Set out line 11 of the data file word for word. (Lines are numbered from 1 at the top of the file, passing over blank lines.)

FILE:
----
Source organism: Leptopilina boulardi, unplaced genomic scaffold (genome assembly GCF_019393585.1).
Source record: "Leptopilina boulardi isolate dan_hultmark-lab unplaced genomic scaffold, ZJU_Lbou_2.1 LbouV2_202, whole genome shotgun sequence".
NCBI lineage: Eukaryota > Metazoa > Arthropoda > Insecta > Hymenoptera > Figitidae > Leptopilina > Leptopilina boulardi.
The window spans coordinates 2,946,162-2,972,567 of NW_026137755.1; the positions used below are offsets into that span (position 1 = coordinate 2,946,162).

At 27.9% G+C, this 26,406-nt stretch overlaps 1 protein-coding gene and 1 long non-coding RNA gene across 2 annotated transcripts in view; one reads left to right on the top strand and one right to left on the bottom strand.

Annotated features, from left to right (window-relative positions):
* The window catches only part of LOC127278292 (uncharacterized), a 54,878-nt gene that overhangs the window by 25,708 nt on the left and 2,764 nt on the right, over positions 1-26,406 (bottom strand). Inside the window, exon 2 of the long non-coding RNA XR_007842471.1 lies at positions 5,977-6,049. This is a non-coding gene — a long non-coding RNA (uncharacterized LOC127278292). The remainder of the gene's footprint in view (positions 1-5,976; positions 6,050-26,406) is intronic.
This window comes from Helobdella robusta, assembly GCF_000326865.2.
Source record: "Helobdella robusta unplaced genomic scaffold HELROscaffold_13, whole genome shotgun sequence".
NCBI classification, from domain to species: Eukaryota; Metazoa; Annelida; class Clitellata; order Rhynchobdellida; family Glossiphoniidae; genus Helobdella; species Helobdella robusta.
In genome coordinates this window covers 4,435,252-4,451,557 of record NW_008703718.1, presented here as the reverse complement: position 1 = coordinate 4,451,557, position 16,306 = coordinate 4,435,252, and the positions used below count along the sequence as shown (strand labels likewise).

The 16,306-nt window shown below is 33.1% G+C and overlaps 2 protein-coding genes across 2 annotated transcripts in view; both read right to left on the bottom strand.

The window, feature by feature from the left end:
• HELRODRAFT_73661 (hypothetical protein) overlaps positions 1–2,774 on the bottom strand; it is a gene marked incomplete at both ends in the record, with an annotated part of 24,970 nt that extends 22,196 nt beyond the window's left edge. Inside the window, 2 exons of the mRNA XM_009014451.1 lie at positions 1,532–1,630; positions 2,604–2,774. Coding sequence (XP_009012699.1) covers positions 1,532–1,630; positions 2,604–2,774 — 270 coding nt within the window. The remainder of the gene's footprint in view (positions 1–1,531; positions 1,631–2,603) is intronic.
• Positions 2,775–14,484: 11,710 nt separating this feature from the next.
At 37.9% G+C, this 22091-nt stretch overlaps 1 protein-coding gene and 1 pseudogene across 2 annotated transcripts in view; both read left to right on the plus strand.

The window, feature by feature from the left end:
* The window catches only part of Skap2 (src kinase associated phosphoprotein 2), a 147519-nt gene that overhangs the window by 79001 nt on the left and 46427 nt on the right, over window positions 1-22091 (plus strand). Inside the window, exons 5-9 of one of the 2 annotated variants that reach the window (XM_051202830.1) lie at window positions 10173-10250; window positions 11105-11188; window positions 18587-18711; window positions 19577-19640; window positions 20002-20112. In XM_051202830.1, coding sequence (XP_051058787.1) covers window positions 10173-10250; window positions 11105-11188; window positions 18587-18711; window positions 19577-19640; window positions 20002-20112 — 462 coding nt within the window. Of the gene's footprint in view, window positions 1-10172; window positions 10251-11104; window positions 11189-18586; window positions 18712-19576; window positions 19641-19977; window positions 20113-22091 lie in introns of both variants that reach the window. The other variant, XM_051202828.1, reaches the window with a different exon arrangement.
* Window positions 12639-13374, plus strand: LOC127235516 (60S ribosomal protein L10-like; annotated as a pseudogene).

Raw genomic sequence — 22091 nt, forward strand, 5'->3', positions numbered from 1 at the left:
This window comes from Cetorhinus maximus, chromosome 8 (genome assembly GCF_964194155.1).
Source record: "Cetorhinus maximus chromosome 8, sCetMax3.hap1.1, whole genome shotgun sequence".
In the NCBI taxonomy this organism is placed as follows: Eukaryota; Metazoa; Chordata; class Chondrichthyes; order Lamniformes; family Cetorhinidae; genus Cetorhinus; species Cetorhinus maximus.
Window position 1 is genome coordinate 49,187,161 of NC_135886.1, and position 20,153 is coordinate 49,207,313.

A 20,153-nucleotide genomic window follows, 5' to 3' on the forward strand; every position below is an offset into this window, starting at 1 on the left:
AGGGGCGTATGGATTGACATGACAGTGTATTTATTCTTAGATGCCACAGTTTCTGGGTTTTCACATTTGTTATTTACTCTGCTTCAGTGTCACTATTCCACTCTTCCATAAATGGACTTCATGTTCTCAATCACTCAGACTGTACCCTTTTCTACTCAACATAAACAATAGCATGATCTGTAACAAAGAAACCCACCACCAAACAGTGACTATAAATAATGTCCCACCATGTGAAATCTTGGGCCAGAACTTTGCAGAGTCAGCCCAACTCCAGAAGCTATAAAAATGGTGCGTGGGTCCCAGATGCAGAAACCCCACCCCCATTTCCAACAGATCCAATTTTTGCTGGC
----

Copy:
In genome coordinates this window covers 4,435,252-4,451,557 of record NW_008703718.1, presented here as the reverse complement: position 1 = coordinate 4,451,557, position 16,306 = coordinate 4,435,252, and the positions used below count along the sequence as shown (strand labels likewise).